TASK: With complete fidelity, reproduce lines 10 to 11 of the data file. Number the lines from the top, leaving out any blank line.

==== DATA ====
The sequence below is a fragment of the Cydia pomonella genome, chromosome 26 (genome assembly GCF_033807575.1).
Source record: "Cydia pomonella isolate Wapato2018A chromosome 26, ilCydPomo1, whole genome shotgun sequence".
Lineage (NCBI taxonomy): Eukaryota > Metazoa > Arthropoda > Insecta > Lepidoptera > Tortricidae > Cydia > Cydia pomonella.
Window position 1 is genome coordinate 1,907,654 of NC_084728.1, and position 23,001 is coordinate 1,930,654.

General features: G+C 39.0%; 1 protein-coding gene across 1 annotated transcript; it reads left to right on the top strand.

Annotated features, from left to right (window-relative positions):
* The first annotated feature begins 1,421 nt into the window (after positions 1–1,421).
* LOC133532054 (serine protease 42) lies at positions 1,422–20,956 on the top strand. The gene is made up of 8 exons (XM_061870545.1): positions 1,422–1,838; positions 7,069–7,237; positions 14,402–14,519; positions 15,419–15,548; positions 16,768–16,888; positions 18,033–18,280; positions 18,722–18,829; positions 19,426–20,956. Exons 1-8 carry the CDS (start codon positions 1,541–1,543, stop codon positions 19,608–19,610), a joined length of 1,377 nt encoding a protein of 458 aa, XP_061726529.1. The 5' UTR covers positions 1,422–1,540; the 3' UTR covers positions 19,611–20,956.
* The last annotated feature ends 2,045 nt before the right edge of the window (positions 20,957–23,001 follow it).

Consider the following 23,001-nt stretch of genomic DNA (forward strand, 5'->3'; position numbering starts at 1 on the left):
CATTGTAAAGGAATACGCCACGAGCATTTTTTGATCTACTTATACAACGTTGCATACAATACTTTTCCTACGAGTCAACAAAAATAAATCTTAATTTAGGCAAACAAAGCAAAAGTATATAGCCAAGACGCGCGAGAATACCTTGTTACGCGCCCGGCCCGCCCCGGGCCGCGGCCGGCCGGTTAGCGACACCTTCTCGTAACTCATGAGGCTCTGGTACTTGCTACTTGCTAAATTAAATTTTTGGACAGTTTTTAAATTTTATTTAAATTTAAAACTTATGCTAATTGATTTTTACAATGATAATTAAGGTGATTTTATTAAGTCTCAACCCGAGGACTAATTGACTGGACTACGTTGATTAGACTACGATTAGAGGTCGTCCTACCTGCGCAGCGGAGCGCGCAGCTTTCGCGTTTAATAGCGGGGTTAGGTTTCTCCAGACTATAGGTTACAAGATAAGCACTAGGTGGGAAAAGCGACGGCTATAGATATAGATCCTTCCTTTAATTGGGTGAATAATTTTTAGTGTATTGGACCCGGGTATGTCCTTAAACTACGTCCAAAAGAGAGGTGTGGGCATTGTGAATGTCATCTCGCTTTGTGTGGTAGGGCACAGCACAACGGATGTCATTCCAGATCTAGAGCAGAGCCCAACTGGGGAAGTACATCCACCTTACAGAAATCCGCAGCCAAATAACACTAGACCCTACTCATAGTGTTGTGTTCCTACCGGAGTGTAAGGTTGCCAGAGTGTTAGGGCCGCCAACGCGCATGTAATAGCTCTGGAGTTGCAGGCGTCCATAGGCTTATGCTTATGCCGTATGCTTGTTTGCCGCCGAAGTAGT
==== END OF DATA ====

Consider the following 23,001-nt stretch of genomic DNA (forward strand, 5'->3'; position numbering starts at 1 on the left):
CATTGTAAAGGAATACGCCACGAGCATTTTTTGATCTACTTATACAACGTTGCATACAATACTTTTCCTACGAGTCAACAAAAATAAATCTTAATTTAGGCAAACAAAGCAAAAGTATATAGCCAAGACGCGCGAGAATACCTTGTTACGCGCCCGGCCCGCCCCGGGCCGCGGCCGGCCGGTTAGCGACACCTTCTCGTAACTCATGAGGCTCTGGTACTTGCTACTTGCTAAATTAAATTTTTGGACAGTTTTTAAATTTTATTTAAATTTAAAACTTATGCTAATTGATTTTTACAATGATAATTAAGGTGATTTTATTAAGTCTCAACCCGAGGACTAATTGACTGGACTACGTTGATTAGACTACGATTAGAGGTCGTCCTACCTGCGCAGCGGAGCGCGCAGCTTTCGCGTTTAATAGCGGGGTTAGGTTTCTCCAGACTATAGGTTACAAGATAAGCACTAGGTGGGAAAAGCGACGGCTATAGATATAGATCCTTCCTTTAATTGGGTGAATAATTTTTAGTGTATTGGACCCGGGTATGTCCTTAAACTACGTCCAAAAGAGAGGTGTGGGCATTGTGAATGTCATCTCGCTTTGTGTGGTAGGGCACAGCACAACGGATGTCATTCCAGATCTAGAGCAGAGCCCAACTGGGGAAGTACATCCACCTTACAGAAATCCGCAGCCAAATAACACTAGACCCTACTCATAGTGTTGTGTTCCTACCGGAGTGTAAGGTTGCCAGAGTGTTAGGGCCGCCAACGCGCATGTAATAGCTCTGGAGTTGCAGGCGTCCATAGGCTTATGCTTATGCCGTATGCTTGTTTGCCGCCGAAGTAGT